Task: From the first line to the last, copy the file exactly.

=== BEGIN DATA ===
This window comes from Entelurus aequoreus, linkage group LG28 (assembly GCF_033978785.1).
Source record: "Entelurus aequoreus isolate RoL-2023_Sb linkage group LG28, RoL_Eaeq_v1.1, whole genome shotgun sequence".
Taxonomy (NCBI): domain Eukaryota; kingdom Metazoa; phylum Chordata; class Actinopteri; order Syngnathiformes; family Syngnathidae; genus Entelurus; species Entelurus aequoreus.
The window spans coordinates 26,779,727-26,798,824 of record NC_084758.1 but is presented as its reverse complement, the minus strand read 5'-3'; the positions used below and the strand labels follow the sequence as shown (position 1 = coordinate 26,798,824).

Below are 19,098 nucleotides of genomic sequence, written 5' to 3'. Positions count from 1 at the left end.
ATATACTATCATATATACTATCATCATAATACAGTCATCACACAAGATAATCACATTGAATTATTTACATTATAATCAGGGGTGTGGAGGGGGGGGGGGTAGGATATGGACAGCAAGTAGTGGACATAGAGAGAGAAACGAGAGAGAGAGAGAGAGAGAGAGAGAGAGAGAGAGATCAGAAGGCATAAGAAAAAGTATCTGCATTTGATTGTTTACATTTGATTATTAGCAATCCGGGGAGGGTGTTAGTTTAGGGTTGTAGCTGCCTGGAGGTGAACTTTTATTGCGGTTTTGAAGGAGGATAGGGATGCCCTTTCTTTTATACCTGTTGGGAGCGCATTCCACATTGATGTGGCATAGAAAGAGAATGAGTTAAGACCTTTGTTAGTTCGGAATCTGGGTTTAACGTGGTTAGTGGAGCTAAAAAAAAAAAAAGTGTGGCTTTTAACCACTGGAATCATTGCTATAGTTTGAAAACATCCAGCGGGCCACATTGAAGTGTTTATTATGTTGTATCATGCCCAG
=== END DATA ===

This window comes from Entelurus aequoreus, linkage group LG28 (assembly GCF_033978785.1).
Source record: "Entelurus aequoreus isolate RoL-2023_Sb linkage group LG28, RoL_Eaeq_v1.1, whole genome shotgun sequence".
Taxonomy (NCBI): domain Eukaryota; kingdom Metazoa; phylum Chordata; class Actinopteri; order Syngnathiformes; family Syngnathidae; genus Entelurus; species Entelurus aequoreus.
The window spans coordinates 26,779,727-26,798,824 of record NC_084758.1 but is presented as its reverse complement, the minus strand read 5'-3'; the positions used below and the strand labels follow the sequence as shown (position 1 = coordinate 26,798,824).

Below are 19,098 nucleotides of genomic sequence, written 5' to 3'. Positions count from 1 at the left end.
ATATACTATCATATATACTATCATCATAATACAGTCATCACACAAGATAATCACATTGAATTATTTACATTATAATCAGGGGTGTGGAGGGGGGGGGGGTAGGATATGGACAGCAAGTAGTGGACATAGAGAGAGAAACGAGAGAGAGAGAGAGAGAGAGAGAGAGAGAGAGAGATCAGAAGGCATAAGAAAAAGTATCTGCATTTGATTGTTTACATTTGATTATTAGCAATCCGGGGAGGGTGTTAGTTTAGGGTTGTAGCTGCCTGGAGGTGAACTTTTATTGCGGTTTTGAAGGAGGATAGGGATGCCCTTTCTTTTATACCTGTTGGGAGCGCATTCCACATTGATGTGGCATAGAAAGAGAATGAGTTAAGACCTTTGTTAGTTCGGAATCTGGGTTTAACGTGGTTAGTGGAGCTAAAAAAAAAAAAAGTGTGGCTTTTAACCACTGGAATCATTGCTATAGTTTGAAAACATCCAGCGGGCCACATTGAAGTGTTTATTATGTTGTATCATGCCCAG